Break out the tissues and chicken soup, the mentholated lozenges, tea and sympathy. The annual winter misery that the viral world visits upon us has officially arrived.
Within the last week, the number of confirmed cases of flu has spiked in Pennsylvania, raising the total since September to 1,159.
"It really looks like the onset of flu season," said David Pegues, an epidemiologist at the Hospital of the University of Pennsylvania.
"Until the first or second week of December, we were not detecting any cases here," Pegues said. During the third week, however, about 10 patients tested positive, including one transferred from another hospital.
Nationwide, there has been an uptick of about 2 percent in visits to doctors, which likely indicates that the threshold has been crossed, he said.
State records show 38 cases in Philadelphia, 50 in Montgomery County, 47 in Delaware County, 18 in Chester County, and 14 in Bucks County. But since health statistics reflect only the number of cases that have been confirmed with lab tests identifying one of the flu strains, the actual figures are undoubtedly higher, said a representative for the Pennsylvania Department of Health. Many people simply tough it out without seeking professional help.
The flu has hit the northeast corner of New Jersey, but the disease has been rare so far in South Jersey, according to a state Department of Health website.
Unlike the common cold, which creeps up slowly on its victims, the flu strikes quickly and with a vengeance. The symptoms - achy joints, fever, sore throat, cough - can evolve into a much more serious illness, especially for the young, the elderly, the pregnant, asthmatics, and those with impaired immune systems.
Understanding the potential for the flu's grave complications, public health officials are again urging everyone over age 6 months to take advantage of one of a variety of flu vaccines.
"Since we are at the very beginning of the season, it is not at all too late to get vaccinated," Pegues said. The vaccine normally requires two weeks to produce optimal immunity, but in heavily populated areas like the Philadelphia region, the flu takes a full six to eight weeks to finish its dastardly run.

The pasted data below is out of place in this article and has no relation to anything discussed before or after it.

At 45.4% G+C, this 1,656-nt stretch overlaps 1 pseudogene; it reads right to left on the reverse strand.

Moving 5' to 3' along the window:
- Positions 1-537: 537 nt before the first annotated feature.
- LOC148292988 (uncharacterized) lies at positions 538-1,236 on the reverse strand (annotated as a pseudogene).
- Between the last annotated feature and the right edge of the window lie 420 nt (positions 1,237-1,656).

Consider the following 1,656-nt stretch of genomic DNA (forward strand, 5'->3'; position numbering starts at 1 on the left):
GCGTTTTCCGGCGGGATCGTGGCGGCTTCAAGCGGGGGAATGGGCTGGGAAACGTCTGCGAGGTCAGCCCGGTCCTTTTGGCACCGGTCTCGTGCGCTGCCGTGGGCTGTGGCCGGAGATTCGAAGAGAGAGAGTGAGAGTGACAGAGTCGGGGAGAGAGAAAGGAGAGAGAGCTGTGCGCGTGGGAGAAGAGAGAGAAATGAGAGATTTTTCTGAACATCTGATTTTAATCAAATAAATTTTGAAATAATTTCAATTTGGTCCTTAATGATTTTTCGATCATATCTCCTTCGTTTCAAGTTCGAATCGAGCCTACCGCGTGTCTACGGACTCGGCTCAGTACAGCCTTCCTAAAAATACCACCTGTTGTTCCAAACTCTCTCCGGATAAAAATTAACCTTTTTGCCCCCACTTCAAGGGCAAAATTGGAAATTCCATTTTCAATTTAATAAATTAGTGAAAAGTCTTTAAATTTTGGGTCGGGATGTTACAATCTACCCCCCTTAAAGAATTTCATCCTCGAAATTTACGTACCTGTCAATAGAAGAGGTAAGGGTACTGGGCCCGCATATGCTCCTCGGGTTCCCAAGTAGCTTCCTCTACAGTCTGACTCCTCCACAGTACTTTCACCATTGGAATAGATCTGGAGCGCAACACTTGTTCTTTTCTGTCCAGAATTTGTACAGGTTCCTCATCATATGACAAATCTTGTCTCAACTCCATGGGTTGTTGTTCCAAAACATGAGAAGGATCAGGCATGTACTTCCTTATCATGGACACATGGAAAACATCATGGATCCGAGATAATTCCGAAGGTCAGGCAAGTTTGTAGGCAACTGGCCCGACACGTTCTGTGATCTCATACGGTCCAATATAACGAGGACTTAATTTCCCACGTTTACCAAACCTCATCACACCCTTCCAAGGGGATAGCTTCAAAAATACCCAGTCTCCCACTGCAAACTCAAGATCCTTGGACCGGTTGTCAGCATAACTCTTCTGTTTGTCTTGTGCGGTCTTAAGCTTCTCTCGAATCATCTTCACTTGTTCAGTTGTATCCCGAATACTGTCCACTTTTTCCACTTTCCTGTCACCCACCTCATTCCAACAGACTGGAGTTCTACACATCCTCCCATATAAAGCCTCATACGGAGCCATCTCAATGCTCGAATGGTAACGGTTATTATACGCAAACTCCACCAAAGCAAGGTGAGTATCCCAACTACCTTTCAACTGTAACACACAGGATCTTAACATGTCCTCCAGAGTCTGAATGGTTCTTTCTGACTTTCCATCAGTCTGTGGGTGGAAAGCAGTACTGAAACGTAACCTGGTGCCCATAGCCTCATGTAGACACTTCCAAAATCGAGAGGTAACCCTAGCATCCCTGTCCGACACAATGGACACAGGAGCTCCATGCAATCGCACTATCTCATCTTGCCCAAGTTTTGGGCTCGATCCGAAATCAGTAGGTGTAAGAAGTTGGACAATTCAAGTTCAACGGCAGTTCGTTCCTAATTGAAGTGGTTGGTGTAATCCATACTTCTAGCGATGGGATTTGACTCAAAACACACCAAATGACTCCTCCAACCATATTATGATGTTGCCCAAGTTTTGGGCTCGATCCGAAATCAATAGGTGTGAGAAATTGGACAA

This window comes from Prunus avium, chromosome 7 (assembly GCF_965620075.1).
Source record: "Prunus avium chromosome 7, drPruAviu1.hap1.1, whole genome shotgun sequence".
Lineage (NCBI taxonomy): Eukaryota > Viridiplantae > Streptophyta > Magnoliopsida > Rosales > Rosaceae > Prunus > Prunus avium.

The most common vaccine, which protects against the H1N1 virus, two strains of influenza A, and one of influenza B, is widely available from primary-care physicians and most large drugstore chains.
Another, inhaled through the nose, is often offered to children at their pediatrician's office. Needle-averse adults up to age 50 may also take advantage of the nasal route, Pegues said.
An egg-free vaccine has also been produced for people with egg allergies. In most flu vaccines, eggs are used as the medium for growing the virus. (Later on in the manufacturing process, the virus is killed either completely or partially.) And finally, there is a new quadrivalent vaccine - which protects against an additional strain of influenza B.
Skeptics might want to read the recent report in the Journal of the American Medical Association that found that flu shots may lower the risk of serious heart problems. In a study of 3,231 patients, participants who received the vaccine were 55 percent less likely than the placebo group to suffer major heart events. (Romantic disasters not included.)
After the 2009 pandemic, which resulted in an estimated 12,470 deaths, according to the Centers for Disease Control, all subsequent vaccines have protected against the H1N1 virus.
"It looks like, so far, indicators are projecting for a pretty typical flu season," Pegues said. "There appears to be a good match between the influenza vaccine and the circulating viruses."
Regular flu shot. This "trivalent" vaccine works against the three strains of flu expected to be most common and is recommended for everyone over the age of 6 months.
Quadrivalent flu shot. This one protects against the same three strains (an A/H1N1, A/H3N2, and a Type B) plus a fourth (another B). It is recommended for everyone over the age of 6 months. This is the only shot that protects against four strains. There also is a quadrivalent nasal spray vaccine, the only nasal version this year. It is recommended for people ages 2-49 - a smaller range than the shot - who are healthy and do not want to be stuck with a needle.
High-dose flu shot. This contains a higher amount of the antigen (immune system stimulant) needed to create immunity. It is recommended for adults over 65 because the immune system weakens with age.
Intradermal (inside the skin) flu shot. This vaccine creates the same immune response but uses a much smaller needle.
Flublok flu shot. This is created without using chicken eggs and is suitable for adults ages 18-49 who are allergic to eggs. It protects against three types of flu.
Flucelvax flu shot. This vaccine is made using cultured animal cells, so it, too, is appropriate for people with egg allergies. If there is ever a flu pandemic, using cell cultures will allow vaccines to be made more quickly.
- Teagan Keating, writing on the Public's Health blog on Philly.com and Inquirer.com